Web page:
Background The extent to which adult height, a biomarker of the interplay of genetic endowment and early-life experiences, is related to risk of chronic diseases in adulthood is uncertain. Methods We calculated hazard ratios (HRs) for height, assessed in increments of 6.5 cm, using individual-participant data on 174 374 deaths or major non-fatal vascular outcomes recorded among 1 085 949 people in 121 prospective studies. Results For people born between 1900 and 1960, mean adult height increased...
Published on Jul 1, 2012in Advances in Nutrition7.24
Rebecca Kanter10
Estimated H-index: 10
(Johns Hopkins University),
Benjamin Caballero7
Estimated H-index: 7
(Johns Hopkins University)
There is a global obesity pandemic. However, the prevalence of overweight and obesity among men and women varies greatly within and between countries, and overall, more women are obese than men. These gender disparities in overweight and obesity are exacerbated among women in developing countries, particularly in the Middle East and North Africa. Yet, in developed countries, more men are overweight than women. Current knowledge suggests that myriad sociocultural dynamics throughout the world exa...
Published on Oct 11, 2010in JAMA Internal Medicine20.77
Tiffany M. Powell3
Estimated H-index: 3
(UTSW: University of Texas Southwestern Medical Center),
J.A. de Lemos80
Estimated H-index: 80
+ 9 AuthorsGloria Lena Vega51
Estimated H-index: 51
The prevalence of obesity in the United States continues to rise and contributes to the incidence of cardiovascular disease.1 One obstacle to effecting weight loss and a potential target for intervention is misperception of body size. Among obese individuals (body mass index [BMI] ≥30 [calculated as weight in kilograms divided by height in meters squared]), body size misperception is defined as failure to recognize the need to lose weight.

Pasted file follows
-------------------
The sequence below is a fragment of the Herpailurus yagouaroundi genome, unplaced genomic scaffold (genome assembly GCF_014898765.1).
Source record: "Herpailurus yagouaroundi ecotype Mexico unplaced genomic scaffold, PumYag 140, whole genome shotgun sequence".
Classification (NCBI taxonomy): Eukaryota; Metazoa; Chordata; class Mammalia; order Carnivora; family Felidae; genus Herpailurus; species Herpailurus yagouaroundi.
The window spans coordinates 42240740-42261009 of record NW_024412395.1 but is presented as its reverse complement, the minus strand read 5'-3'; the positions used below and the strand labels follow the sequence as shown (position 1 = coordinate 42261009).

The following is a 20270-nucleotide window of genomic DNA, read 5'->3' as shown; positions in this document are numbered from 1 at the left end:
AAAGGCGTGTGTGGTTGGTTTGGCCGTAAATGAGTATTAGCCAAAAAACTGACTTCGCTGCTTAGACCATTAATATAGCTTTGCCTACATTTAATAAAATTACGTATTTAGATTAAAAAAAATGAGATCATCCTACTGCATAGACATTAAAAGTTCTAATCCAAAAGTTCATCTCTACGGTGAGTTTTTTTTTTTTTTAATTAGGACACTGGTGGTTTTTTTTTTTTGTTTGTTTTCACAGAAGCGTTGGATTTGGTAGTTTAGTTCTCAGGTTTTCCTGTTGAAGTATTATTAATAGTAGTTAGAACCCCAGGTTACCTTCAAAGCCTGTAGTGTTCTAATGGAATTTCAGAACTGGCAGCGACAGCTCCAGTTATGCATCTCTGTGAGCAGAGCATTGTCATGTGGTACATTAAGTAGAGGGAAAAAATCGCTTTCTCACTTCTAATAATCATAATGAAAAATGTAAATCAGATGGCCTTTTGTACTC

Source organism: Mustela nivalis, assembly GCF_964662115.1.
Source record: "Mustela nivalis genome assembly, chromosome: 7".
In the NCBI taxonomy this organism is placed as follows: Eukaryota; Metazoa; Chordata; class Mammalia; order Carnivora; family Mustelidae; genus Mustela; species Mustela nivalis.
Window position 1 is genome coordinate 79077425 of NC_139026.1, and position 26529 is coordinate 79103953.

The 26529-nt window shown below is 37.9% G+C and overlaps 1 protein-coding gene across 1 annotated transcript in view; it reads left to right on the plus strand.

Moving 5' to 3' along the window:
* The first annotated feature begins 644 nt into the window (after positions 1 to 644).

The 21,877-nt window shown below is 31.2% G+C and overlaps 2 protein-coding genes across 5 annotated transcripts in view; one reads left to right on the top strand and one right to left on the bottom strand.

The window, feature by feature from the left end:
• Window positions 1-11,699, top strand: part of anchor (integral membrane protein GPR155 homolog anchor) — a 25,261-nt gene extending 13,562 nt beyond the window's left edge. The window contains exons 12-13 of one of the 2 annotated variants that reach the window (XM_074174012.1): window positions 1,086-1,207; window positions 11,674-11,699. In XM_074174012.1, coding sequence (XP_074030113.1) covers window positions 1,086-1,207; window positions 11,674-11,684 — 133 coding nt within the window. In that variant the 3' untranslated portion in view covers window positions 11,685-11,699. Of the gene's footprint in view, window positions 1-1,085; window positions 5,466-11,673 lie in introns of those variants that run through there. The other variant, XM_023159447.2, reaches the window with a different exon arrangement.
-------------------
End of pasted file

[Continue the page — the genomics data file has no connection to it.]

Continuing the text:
Peter D. Gluckman101
Estimated H-index: 101
(University of Auckland),
Mark A. Hanson80
Estimated H-index: 80
(University of Southampton),
Tatjana Buklijas6
Estimated H-index: 6
(University of Auckland)
In the last decades, the developmental origins of health and disease (DOHaD) have emerged as a vigorous field combining experimental, clinical, epidemiological and public health research. Its goal is to understand how events in early life shape later morbidity risk, especially of non-communicable chronic diseases. As these diseases become the major cause of morbidity and mortality worldwide, research arising from DOHaD is likely to gain significance to public health and economic development. But...
Published on May 1, 2009in Epidemiology4.72
John H. Page17
Estimated H-index: 17
Kathryn M. Rexrode72
Estimated H-index: 72
+ 3 AuthorsJoAnn E. Manson232
Estimated H-index: 232
Background: It is not yet established what specific measures of obesity might be most strongly associated with risk of coronary artery disease. We compared the waist-height ratio to waist-hip ratio, waist circumference, and body mass index as predictors of subsequent coronary heart disease (CHD) in a group of predominantly postmenopausal women. Methods: The data come from the prospective Nurses' Health Study cohort. We included 45,563 women in 1986 who were aged 40-65 years and were free of hear...
Cited By1
Published on Dec 1, 2018in BMC Research Notes
Shirley Telles33
Estimated H-index: 33
Niranjan Kala1
Estimated H-index: 1
+ 1 AuthorsAcharya Balkrishna11
Estimated H-index: 11
Central obesity has been shown to negatively influence the quality of life in centrally obese persons of both sexes. In a population of 740 centrally obese Asian-Indian adults, the present study was conducted to determine whether body mass index (BMI), waist circumference, hip circumference (HC), waist-hip ratio (WHR) and sagittal abdominal diameter (SAD) could predict different domains of quality of life. The differences based on gender and age were also determined. Linear regression analyses w...